Zagorka Golubović was born on March 8th 1930 in Debrc, near Šabac (Serbia), and moved to Belgrade in 1933. At age 14 she joined the League of Communist Youth of Yugoslavia. After graduating, at age 23, she taught philosophy in several Belgrade high schools. In 1957 she became a Teaching Assistant at the Faculty of Philosophy where, upon defending her doctoral thesis, she was appointed Assistant Professor, the first female professor of ethnology and anthropology at the University of Belgrade. In 1960 she was elected Member of the Federal Parliament.
Zagorka Golubović is one of the founders of social anthropology in Serbia. During the 1960s, she was a member of the editorial board, and a frequent contributor to the prestigious Praxis journal. She was the only woman among the core members of the famous Praxis group and Korčula Summer School (1963-1974) – a Marxist humanist philosophical movement. She introduced the courses of Anthropology and Sociology of Family to the undergraduate sociology program at the Faculty of Philosophy, University of Belgrade, and also helped establish the Graduate Interdisciplinary Studies of Anthropology there. She headed a whole array of research projects and mentored numerous undergraduate and graduate students.
She openly supported the students’ protest in June 1968 and took part in the biggest anti-government movement in socialist Yugoslavia. As a result, she was banned from teaching at the Faculty after the National Assembly of Serbia passed a Lex Specialis in January 1975, by which eight members of the Praxis group – including Golubović – were banned from teaching at the Faculty. Between 1975 and 1981 she occasionally taught as a guest professor at universities in Sweden, Great Britain, and USA. In 1981 she became the Principal Research Fellow at the Center for Philosophy and Social Theory of the Institute for Social Sciences. In 1991 she was invited back to the Faculty of Philosophy, where she taught as Full Professor until 1996. From 1996 until her retirement in 2001, she worked at the Institute for Philosophy and Social Theory. She has remained active in social research and public life.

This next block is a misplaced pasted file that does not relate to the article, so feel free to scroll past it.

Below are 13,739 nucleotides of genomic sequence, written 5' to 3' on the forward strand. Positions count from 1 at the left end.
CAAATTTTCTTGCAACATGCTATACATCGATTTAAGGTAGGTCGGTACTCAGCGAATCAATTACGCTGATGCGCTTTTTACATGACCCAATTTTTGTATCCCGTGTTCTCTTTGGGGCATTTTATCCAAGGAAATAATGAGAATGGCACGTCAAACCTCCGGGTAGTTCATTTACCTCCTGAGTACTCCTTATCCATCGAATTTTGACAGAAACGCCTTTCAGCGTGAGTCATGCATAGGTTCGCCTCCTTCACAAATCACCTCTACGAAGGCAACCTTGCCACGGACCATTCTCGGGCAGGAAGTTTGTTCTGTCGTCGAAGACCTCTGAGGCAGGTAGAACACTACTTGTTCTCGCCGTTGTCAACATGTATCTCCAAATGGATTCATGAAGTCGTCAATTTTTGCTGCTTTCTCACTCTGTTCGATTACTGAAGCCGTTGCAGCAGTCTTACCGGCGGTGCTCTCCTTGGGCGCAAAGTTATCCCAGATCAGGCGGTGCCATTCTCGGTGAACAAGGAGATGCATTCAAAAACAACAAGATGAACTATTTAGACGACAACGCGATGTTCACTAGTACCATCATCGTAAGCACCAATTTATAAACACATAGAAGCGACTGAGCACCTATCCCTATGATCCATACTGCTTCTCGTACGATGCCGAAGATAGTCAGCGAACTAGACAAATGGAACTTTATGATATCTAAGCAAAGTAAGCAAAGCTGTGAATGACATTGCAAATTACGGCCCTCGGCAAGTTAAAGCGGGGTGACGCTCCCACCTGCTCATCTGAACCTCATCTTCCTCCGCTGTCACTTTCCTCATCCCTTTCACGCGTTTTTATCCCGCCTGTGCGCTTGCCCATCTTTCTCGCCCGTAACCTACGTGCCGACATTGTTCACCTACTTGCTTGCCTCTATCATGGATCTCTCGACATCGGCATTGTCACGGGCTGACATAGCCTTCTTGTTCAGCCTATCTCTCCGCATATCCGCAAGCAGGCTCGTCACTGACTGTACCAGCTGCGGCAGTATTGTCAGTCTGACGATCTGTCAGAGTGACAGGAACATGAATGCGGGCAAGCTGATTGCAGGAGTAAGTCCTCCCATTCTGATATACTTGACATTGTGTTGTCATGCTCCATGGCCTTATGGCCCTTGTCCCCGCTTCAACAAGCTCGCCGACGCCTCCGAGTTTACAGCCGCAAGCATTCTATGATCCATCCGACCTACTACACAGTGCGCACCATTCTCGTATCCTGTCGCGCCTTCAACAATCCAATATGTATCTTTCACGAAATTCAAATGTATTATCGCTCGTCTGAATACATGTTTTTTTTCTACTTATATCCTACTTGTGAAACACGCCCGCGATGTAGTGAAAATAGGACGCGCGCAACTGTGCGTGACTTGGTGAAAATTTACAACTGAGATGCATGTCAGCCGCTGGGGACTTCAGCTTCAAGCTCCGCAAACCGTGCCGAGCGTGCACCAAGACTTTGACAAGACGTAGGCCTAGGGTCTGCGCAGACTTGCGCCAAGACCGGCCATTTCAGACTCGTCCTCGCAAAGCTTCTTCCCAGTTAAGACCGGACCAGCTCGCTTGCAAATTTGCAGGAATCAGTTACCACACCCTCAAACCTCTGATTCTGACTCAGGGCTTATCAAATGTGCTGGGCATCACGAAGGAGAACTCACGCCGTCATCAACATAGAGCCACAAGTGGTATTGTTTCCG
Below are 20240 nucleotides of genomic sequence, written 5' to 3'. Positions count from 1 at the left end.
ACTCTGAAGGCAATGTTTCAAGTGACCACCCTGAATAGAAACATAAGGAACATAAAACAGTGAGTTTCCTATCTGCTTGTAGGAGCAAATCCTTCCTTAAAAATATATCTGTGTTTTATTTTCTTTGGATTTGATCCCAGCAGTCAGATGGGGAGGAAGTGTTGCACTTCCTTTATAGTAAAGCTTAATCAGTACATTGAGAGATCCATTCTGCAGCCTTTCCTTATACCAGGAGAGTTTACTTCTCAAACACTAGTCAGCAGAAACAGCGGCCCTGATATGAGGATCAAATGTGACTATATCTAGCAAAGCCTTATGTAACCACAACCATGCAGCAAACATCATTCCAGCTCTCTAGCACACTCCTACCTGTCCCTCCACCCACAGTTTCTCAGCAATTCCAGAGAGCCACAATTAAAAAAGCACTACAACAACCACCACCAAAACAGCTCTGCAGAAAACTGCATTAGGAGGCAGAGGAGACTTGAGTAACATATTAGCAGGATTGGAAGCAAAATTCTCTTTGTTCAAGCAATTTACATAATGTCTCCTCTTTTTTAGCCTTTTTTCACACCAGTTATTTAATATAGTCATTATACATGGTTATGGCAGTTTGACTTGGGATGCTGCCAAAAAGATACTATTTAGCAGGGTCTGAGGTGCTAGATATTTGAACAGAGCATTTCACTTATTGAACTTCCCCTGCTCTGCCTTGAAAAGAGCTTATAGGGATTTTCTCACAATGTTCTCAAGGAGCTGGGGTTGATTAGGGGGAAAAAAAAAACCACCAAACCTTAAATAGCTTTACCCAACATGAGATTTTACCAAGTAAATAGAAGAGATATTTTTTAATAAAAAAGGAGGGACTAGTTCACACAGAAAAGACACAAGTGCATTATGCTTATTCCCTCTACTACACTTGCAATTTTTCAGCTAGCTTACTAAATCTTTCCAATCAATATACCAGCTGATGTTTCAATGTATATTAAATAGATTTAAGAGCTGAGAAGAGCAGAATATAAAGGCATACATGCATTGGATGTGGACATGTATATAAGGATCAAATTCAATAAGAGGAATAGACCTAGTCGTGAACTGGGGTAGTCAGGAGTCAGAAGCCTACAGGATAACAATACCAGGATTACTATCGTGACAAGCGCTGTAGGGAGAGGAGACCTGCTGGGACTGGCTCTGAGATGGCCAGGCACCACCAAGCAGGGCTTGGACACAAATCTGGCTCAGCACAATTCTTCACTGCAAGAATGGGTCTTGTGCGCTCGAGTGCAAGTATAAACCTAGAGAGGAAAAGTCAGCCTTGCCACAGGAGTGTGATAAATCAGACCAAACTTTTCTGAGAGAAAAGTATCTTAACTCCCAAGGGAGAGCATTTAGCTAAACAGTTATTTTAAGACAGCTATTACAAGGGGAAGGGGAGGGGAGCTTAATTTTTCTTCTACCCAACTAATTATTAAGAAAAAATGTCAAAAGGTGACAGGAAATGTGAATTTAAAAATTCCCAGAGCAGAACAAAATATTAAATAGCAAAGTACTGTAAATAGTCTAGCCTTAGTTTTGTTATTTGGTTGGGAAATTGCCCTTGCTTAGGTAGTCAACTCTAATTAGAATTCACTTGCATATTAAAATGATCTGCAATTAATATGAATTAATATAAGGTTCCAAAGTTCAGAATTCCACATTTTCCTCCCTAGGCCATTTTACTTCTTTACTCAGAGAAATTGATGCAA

During the 1990s, Golubović had a prominent role in the anti-war movement in Belgrade. A fierce critic of Slobodan Milošević’s regime, she was actively involved in the civil and student protests of 1996-1997. After the democratic changes in 2000, she remained a critical and outspoken observer of the economic and social transition in Serbia.
Golubović was editor of Gledišta, Sociologija and Filozofija; a member of the editorial board of Praxis, as well as member of Praxis International. She was a member of the governing council of the Yugoslav Association for Philosophy and Sociology, as well as President of the Sociological Society of Serbia and Philosophical Society of Serbia. She was an active member and contributor to the Commission for Defense of Freedom of Thought and Expression, as well as the Anti-Corruption Council.
Her books: Problemi savremene teorije ličnosti, 1966; Čovek i njegov svet u antropološkoj perspektivi, 1973; Kriza identiteta savremenog jugoslovenskog društva: jugoslovenski put u socijalizam viđen iz različitih uglova, 1988; Antropološki portreti, 1991; Antropologija u personalističkom ključu, 1997; Stranputice demokratizacije u postsocijalizmu, 1999; Ja i drugi. Antropološka istraživanja individualnog i kolektivnog identiteta, 1999; Izazovi demokratije u savremenom svetu, 2003; Kuda ide postoktobarska Srbija, 2000-2005, 2006; Pouke i dileme minulog veka. Filozofsko-antropološka razmišljanja o glavnim idejama našeg vremena, 2006; Moji horizonti: mislim, delam, postojim, 2012.
She is the recipient of numerous awards and honors, including the award for life achievement “Radomir Lukić” in 2014.